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PRETERM LABOR | signs + symptoms

Updated: Dec 2, 2020

Typical pregnancies last around 40 weeks and babies born between 37 and 42 are considered full term. Those that come before 37 weeks are dangerously early and considered premature. Even though less than 10% of all births are premature, it is still important to know the signs as there are ways we can stop premature labor. Below I've listed common signs of labor you should know.

Common signs

  • Leaking fluid: This is often caused by uterine cramps that rupture the bag of waters causing fluid to leak, sometimes with a gush.

  • Cramps: Light cramping similar to menstrual cramps.

  • Nausea/Vomiting: Many women experience these symptoms at some point during labor. If you cannot keep fluids down for 6-8 hours contact your doctor immediately.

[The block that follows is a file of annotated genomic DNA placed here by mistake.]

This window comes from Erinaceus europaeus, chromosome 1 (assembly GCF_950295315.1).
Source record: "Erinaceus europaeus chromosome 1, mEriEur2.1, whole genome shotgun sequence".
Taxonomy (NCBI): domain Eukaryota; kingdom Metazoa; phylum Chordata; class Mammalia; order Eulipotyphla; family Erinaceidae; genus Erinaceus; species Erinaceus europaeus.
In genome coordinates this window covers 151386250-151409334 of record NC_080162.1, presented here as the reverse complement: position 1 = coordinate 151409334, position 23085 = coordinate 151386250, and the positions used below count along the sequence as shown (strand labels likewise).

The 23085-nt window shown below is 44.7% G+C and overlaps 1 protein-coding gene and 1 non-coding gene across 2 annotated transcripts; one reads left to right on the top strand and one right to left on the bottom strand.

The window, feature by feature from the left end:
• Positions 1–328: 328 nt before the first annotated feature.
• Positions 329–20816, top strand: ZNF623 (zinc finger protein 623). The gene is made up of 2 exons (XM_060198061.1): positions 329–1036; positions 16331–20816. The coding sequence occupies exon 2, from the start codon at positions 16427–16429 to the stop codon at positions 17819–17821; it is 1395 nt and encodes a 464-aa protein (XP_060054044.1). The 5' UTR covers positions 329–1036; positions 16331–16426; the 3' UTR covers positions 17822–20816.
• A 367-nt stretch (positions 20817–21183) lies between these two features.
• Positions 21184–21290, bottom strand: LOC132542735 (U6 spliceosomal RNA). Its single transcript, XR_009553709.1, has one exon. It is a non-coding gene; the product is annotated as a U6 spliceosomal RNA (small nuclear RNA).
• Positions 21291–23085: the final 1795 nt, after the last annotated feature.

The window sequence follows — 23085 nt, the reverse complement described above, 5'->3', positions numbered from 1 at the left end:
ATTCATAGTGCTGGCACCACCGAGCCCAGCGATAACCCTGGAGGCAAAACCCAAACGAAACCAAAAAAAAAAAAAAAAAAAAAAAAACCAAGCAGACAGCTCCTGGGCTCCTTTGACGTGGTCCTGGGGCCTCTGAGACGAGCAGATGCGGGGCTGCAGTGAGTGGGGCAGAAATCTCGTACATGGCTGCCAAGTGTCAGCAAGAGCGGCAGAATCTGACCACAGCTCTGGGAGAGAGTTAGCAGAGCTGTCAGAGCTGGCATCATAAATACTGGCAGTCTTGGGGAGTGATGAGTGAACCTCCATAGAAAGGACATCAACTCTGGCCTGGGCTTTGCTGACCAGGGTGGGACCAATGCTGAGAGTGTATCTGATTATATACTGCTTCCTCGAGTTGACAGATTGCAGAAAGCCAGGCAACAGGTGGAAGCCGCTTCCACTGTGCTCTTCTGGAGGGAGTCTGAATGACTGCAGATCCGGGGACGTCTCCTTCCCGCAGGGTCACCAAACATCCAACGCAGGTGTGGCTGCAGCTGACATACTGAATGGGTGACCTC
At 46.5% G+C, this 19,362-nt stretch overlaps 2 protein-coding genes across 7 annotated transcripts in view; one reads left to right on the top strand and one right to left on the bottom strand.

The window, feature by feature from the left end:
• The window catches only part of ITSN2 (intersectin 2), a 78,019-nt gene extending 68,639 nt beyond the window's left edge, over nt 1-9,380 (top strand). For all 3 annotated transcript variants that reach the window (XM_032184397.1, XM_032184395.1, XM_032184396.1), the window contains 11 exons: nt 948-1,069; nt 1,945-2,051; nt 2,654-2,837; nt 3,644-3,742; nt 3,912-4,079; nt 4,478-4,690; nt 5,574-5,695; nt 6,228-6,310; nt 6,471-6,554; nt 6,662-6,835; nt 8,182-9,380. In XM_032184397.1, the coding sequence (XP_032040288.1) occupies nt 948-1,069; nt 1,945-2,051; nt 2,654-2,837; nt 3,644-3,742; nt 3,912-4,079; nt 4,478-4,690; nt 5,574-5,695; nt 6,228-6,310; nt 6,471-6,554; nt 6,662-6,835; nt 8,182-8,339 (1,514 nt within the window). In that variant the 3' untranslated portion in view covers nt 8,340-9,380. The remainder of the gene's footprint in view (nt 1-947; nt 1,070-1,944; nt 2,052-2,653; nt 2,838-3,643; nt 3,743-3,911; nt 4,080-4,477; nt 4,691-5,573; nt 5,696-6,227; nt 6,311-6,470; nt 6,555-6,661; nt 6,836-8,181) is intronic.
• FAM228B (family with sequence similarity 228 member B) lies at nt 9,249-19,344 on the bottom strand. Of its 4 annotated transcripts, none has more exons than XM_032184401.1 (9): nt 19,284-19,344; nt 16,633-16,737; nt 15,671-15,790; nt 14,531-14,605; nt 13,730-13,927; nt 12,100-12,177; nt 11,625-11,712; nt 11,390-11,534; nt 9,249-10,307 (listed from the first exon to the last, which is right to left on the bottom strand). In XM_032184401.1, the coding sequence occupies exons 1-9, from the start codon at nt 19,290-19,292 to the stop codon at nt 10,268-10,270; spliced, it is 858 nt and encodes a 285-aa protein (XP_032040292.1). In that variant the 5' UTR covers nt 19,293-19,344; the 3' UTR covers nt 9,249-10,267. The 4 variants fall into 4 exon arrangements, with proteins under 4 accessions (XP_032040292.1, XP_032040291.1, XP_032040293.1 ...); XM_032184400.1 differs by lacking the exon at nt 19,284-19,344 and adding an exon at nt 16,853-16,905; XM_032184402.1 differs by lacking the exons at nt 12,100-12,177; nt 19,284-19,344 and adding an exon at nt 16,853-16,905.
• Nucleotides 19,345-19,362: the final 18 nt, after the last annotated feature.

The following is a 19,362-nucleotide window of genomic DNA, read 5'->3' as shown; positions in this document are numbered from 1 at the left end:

• Contractions: Of course, contractions are a major sign of labor. As labor progresses contractions will become stronger, closer together and longer. These are more tense and should not be mistaken as Braxton-Hicks. To know if these are actual contractions, feel your abdomen. If they are real, you will feel your belly harden as it contracts and soften as it subsides.

  • Pressure: This is a big indicator that the baby is descending and pushing down. This feeling can also be related to the urge of a bowel movement.

  • Vaginal Discharge: You may see a colored tent that is odorless or possibly foul smelling. A change in your vaginal discharge can be a sign of early labor and the details are important when notifying your caregiver.

  • Back pain: Many women experience pain in their back during labor, sometimes called back labor.

If you have any of these signs before 37 weeks gestation, seek medical attention immediately as they may be signs of premature labor. Knowing these signs and acting quickly can help stop dangerously early births. By taking care of yourself, eating healthy, taking the appropriate vitamins, getting the medical care needed during pregnancy, and staying hydrated you can help prevent preterm labor.


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